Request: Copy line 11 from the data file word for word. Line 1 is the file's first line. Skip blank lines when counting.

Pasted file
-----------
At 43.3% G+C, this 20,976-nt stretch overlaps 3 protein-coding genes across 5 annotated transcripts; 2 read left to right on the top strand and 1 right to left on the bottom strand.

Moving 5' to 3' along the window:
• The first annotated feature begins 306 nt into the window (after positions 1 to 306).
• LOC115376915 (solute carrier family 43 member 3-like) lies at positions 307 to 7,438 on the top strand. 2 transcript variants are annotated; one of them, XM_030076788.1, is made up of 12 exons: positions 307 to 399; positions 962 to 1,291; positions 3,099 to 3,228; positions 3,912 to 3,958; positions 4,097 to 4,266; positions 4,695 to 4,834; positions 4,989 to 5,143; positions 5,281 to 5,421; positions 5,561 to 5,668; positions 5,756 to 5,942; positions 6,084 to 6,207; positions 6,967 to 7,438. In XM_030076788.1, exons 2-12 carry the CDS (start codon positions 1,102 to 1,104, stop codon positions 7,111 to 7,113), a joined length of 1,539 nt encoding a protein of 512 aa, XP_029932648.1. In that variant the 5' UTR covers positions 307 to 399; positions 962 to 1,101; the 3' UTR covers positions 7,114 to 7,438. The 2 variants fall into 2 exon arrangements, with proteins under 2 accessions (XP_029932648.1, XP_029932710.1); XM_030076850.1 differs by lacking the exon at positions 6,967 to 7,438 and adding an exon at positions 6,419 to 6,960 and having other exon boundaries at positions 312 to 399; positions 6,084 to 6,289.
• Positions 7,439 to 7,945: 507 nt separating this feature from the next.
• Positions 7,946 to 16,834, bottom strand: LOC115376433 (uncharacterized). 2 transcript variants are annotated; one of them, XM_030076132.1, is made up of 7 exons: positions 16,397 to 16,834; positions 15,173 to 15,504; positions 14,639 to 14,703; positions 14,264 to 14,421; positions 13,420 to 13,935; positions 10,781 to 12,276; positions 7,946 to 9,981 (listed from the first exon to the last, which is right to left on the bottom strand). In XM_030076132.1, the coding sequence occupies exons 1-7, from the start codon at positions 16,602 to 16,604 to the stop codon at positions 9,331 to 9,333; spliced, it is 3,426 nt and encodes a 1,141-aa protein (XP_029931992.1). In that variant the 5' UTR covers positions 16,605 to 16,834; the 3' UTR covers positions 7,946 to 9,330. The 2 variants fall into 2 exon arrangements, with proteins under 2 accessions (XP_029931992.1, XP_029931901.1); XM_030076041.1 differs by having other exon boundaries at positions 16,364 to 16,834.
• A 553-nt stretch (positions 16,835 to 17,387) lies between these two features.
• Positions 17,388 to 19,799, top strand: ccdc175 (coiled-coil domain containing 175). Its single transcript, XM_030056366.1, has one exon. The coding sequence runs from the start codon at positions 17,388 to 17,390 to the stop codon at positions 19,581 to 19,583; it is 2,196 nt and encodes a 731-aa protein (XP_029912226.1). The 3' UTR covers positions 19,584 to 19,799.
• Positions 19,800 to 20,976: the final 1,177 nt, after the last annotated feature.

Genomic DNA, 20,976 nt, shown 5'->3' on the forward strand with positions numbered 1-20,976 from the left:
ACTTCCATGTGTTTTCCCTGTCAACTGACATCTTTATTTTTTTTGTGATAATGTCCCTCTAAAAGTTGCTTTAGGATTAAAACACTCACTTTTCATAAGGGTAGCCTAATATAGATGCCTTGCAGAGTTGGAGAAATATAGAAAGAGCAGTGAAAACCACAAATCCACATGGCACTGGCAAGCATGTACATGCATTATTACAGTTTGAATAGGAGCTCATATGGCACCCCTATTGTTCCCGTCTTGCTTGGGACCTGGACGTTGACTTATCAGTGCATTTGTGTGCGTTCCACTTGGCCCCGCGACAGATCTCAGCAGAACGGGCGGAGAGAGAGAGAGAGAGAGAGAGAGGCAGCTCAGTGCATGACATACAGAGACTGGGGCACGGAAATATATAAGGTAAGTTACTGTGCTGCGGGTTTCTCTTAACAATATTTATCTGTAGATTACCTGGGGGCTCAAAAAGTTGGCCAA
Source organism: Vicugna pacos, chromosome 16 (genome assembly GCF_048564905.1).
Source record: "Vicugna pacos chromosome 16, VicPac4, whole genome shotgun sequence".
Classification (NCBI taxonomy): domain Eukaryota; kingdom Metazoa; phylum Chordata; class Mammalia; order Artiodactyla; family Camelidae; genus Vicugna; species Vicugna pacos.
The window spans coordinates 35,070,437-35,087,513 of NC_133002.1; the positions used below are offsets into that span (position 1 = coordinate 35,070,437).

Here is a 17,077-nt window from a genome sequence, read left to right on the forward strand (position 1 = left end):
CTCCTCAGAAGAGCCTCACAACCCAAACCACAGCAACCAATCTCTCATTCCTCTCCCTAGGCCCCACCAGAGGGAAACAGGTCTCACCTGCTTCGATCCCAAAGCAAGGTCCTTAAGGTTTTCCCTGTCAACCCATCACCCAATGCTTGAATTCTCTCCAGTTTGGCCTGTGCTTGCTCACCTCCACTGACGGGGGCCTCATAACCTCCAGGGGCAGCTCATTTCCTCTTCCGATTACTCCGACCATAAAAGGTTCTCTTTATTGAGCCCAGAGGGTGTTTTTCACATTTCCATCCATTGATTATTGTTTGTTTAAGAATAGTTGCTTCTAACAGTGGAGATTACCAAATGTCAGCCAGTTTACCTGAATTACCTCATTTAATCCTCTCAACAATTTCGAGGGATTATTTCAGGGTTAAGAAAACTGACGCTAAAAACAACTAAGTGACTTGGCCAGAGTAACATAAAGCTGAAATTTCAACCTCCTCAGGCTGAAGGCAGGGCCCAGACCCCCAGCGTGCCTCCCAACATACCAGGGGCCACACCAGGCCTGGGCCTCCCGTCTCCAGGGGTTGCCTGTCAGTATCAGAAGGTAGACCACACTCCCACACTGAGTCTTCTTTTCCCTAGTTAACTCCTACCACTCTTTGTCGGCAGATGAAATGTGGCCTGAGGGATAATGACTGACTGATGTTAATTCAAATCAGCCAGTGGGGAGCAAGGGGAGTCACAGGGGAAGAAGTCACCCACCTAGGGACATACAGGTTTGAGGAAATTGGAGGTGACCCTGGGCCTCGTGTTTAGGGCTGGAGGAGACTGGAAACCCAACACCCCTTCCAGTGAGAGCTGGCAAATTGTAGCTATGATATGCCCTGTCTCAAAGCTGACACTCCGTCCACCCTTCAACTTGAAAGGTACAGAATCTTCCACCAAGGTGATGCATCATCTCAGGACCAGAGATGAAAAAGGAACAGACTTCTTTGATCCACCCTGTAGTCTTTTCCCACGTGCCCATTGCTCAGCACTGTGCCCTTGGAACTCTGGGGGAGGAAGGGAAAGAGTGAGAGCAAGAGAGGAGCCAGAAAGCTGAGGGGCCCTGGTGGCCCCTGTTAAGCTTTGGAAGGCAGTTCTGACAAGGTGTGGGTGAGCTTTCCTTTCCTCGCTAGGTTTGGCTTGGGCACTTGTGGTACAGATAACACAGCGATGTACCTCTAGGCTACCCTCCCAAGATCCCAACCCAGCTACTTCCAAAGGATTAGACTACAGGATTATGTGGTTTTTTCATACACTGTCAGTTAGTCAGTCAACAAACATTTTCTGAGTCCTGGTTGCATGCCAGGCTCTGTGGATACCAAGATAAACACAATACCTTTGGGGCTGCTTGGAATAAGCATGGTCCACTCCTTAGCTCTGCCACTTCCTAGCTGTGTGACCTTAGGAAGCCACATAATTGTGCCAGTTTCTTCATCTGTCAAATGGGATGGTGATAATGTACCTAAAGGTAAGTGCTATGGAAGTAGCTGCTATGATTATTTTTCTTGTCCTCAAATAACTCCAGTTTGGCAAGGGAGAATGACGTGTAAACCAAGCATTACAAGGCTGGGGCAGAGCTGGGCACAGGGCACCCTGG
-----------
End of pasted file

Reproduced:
ACTTCCATGTGTTTTCCCTGTCAACTGACATCTTTATTTTTTTTGTGATAATGTCCCTCTAAAAGTTGCTTTAGGATTAAAACACTCACTTTTCATAAGGGTAGCCTAATATAGATGCCTTGCAGAGTTGGAGAAATATAGAAAGAGCAGTGAAAACCACAAATCCACATGGCACTGGCAAGCATGTACATGCATTATTACAGTTTGAATAGGAGCTCATATGGCACCCCTATTGTTCCCGTCTTGCTTGGGACCTGGACGTTGACTTATCAGTGCATTTGTGTGCGTTCCACTTGGCCCCGCGACAGATCTCAGCAGAACGGGCGGAGAGAGAGAGAGAGAGAGAGAGAGGCAGCTCAGTGCATGACATACAGAGACTGGGGCACGGAAATATATAAGGTAAGTTACTGTGCTGCGGGTTTCTCTTAACAATATTTATCTGTAGATTACCTGGGGGCTCAAAAAGTTGGCCAA